"I guess it is true," I said, "and I'm afraid I can't tell you anything without consulting with my client first."

From then on, the conversation turned kind of ugly. After the police chief left I did learn a few things from Farmer Brown. The ram had not really been big enough to blot out the sun, unless you were a child, a dwarf, in a wheelchair, or lying on the ground. Or really close to the ram. Nevertheless, the critter really had been impressive. I would have liked to see a ram that stood more than 7 feet at the shoulder.

Farmer Brown had brought the ram to market early, about sun up. "I needed to get him to the stock area before the market got crowded, or I knew I would never get him there" he said.

"Who wanted him dead?" I asked. One doesn't usually get much from questions like these, but it's always worth a shot.

"Nobody. He was just a sheep. A really big one." He turned to go, and then he turned back. "There is one thing," he said, rubbing his chin. "There was an old lady hanging around the stock area. She looked kinda hungry. But there's no way she was big enough to eat an entire ram."

It was better than nothing. "Can you describe her for me?"


Back to Derby, this time for business rather than pleasure. I asked around at the fairgrounds, but got nowhere fast.

"Are you kidding?! How many tiny hunchbacked little old ladies in black dresses do you think there are around here anyway? There's one on every block. You have to sweep them out of your way just to get from one place to another. I'm tellin' ya deadbeat"


"Whatever. Anyway, good luck!" The young man at the vegetable stand was more sarcastic than most, but I met some variation of this response everywhere I went.

I sat down to eat an apple in the shade of the Burnside Oak (named after Colonel Burnside, who refrained from burning Derby after eating one of the justly famous local apple pies).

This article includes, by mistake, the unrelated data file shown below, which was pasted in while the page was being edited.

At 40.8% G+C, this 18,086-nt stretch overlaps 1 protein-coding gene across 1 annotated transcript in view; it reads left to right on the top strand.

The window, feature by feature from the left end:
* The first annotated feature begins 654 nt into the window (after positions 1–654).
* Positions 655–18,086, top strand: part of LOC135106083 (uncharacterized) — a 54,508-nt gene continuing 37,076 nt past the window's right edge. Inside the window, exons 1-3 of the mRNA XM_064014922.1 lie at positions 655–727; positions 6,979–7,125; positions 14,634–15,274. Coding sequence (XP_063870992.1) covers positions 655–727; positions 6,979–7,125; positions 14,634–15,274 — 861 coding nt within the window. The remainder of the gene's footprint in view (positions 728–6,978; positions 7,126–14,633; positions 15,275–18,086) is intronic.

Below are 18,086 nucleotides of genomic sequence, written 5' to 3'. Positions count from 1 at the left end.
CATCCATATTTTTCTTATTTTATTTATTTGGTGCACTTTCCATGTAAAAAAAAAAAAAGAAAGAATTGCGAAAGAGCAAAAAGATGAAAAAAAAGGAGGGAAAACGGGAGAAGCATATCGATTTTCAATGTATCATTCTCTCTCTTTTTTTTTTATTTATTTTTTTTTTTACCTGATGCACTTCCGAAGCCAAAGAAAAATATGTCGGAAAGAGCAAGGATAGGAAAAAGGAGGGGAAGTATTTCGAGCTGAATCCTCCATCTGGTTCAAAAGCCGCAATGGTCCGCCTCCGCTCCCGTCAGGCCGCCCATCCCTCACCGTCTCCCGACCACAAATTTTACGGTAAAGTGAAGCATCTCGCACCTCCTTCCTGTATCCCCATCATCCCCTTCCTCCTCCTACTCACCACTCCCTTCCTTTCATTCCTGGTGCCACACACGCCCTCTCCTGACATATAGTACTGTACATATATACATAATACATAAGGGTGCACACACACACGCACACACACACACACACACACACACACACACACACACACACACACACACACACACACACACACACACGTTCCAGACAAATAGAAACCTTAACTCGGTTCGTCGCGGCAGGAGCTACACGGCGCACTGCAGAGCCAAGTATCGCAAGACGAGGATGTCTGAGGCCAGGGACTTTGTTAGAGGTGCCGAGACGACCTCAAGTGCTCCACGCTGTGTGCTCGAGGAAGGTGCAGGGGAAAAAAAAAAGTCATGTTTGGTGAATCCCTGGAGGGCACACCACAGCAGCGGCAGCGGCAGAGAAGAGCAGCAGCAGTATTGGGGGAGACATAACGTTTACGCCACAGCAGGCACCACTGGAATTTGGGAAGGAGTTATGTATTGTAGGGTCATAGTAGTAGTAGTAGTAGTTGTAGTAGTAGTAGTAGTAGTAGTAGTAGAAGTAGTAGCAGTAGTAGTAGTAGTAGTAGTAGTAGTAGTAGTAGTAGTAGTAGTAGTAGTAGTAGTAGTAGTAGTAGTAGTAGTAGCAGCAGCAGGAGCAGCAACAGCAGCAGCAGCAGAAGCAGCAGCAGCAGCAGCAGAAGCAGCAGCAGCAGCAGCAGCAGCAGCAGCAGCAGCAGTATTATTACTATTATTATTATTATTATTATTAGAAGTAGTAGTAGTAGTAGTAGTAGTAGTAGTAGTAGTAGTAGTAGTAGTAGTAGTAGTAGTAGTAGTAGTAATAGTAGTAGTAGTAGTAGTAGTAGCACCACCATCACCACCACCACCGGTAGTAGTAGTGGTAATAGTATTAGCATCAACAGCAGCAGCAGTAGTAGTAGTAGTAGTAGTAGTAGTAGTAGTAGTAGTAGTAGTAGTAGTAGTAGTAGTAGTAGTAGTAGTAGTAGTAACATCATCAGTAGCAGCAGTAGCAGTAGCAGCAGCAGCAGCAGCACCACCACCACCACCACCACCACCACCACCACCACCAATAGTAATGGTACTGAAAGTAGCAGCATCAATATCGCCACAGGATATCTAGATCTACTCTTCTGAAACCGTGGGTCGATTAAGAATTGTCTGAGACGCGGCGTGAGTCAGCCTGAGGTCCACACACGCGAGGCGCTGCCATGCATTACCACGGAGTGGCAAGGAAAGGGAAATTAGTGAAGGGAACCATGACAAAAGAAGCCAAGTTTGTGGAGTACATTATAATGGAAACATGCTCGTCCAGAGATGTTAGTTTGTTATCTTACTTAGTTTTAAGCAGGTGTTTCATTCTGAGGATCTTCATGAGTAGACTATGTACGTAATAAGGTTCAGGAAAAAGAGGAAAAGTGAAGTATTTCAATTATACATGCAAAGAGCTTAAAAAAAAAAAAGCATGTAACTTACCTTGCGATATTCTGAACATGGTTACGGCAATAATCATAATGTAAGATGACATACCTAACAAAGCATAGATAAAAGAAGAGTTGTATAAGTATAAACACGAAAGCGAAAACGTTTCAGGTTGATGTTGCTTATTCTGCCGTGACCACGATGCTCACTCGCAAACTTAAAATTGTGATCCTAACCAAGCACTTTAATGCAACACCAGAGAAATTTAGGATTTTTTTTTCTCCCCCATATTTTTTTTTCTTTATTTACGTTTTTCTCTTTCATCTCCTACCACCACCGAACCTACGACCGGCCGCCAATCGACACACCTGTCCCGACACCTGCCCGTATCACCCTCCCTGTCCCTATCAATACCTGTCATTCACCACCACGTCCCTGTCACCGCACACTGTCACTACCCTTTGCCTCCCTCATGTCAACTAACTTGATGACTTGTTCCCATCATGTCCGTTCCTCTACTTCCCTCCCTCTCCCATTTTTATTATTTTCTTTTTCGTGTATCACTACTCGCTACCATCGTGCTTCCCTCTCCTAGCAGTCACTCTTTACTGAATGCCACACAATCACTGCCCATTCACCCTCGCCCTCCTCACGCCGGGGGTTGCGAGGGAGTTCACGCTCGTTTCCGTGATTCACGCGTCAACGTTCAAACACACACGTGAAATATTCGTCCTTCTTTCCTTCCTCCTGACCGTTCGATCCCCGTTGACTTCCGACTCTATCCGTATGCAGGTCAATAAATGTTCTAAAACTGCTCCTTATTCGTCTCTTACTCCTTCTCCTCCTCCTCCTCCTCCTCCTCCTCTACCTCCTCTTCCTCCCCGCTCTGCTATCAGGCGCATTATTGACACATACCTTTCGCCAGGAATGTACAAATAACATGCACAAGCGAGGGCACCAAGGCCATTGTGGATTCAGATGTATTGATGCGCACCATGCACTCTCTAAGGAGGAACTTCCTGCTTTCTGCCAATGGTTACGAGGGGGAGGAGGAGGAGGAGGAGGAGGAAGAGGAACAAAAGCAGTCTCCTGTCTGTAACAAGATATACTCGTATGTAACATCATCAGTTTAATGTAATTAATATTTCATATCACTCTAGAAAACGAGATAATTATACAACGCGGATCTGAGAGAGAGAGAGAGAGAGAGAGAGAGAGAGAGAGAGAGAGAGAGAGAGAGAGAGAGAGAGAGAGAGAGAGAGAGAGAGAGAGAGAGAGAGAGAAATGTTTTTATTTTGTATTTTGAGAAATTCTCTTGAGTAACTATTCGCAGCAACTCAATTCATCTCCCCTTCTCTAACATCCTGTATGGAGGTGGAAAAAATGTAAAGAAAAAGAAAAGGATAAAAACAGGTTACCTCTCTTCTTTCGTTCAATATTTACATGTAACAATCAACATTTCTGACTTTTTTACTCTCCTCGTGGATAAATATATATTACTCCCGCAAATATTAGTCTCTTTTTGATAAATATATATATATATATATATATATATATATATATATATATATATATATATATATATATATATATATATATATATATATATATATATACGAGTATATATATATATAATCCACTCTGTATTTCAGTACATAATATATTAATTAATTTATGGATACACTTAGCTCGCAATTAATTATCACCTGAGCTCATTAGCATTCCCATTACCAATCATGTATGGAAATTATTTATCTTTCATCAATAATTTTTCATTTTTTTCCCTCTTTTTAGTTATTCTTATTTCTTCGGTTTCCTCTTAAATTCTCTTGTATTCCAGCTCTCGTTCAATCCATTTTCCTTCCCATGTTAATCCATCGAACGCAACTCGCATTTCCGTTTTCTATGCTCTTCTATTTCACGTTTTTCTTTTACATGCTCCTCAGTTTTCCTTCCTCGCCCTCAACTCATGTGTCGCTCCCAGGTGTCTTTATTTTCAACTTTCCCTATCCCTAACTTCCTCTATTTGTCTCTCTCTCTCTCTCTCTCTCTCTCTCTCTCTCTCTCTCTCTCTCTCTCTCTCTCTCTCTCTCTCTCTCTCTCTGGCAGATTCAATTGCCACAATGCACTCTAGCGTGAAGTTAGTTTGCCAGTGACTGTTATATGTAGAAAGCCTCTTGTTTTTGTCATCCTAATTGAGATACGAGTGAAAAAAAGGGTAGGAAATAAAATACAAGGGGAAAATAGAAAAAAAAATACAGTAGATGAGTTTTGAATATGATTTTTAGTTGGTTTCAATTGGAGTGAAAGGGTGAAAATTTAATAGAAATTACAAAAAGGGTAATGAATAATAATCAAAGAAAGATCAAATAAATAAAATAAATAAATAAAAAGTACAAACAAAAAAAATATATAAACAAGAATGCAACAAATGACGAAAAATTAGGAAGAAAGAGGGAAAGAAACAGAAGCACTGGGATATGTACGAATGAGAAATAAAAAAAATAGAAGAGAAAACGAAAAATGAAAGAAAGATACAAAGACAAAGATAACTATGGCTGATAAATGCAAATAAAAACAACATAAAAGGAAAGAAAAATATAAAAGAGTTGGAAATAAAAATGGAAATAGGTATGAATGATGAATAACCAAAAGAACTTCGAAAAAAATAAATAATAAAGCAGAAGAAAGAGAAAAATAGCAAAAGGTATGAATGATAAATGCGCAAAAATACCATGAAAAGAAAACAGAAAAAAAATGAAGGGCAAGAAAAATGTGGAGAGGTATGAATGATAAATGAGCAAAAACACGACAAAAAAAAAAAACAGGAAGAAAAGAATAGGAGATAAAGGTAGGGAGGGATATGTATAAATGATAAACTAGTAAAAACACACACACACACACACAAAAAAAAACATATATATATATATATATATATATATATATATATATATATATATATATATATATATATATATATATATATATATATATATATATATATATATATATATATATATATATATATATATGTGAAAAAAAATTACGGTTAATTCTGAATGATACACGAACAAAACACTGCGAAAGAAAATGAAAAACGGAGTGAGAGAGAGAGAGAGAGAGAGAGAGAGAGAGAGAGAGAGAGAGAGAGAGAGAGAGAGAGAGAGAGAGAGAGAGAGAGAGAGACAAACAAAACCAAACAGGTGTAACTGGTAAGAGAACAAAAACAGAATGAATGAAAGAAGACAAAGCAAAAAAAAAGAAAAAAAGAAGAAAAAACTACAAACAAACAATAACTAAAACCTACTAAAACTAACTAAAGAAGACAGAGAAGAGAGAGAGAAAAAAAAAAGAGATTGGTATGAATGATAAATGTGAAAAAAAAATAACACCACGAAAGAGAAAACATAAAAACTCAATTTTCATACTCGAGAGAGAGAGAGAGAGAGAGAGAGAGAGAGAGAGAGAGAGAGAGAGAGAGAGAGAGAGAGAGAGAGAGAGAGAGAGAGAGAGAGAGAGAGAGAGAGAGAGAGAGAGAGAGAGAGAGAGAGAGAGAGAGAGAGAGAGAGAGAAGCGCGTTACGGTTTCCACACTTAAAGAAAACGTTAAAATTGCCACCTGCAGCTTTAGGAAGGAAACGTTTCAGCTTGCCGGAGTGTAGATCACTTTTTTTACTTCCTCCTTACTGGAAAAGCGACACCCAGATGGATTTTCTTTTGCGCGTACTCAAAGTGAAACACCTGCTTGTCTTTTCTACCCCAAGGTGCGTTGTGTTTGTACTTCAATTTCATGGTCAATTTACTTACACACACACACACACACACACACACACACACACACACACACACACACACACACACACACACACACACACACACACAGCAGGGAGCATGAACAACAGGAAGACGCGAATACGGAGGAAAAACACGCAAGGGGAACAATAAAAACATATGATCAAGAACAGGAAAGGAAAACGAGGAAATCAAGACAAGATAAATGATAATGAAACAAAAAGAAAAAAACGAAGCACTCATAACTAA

"I know which old lady it was, Mister." The urchin’s clothes were ragged, his face was dirty, his hair stood straight up, and he was barefoot.

"Oh yeah? What's your name?"

"Puddin Tame."

"I mean really."

"That is my name," he insisted. "Somebody's got to have it, and it's me."

"Whatever. So who was it then?" He leaned over close to whisper in my ear. "She lives in a shoe. Has a bunch of kids. I'm friends with one of 'em, that's how I know.

"Billy, that's one of her kids, told me today that all they had last night was plain broth. They'd eaten all the rest of it already. Bet it was good, too."

I got directions to the shoe. Figured it wouldn't hurt to try the story on for size. If the kid was telling the truth I could tie the whole case up today. I was the sole of discretion as I came sneaking up behind the heel. A lot of people in the lower class neighborhoods dump garbage out behind their houses and the shoe family was no exception. Like everybody they had a few chicken bones mixed in with the apple cores, potato peelings, carrot tops, rags, and 3-foot-long femurs. Yep, two of them.


Later, as the cops were hauling the old lady away, I had a moment to speak with her. She looked like my grandma; she didn't look hard-core. She didn't look capable of grand theft mutton.

I only asked her one question. "Why?"

"I had so many children," she replied, "I didn't know what to do."

Reprinted from Nursery Rhyme Noir --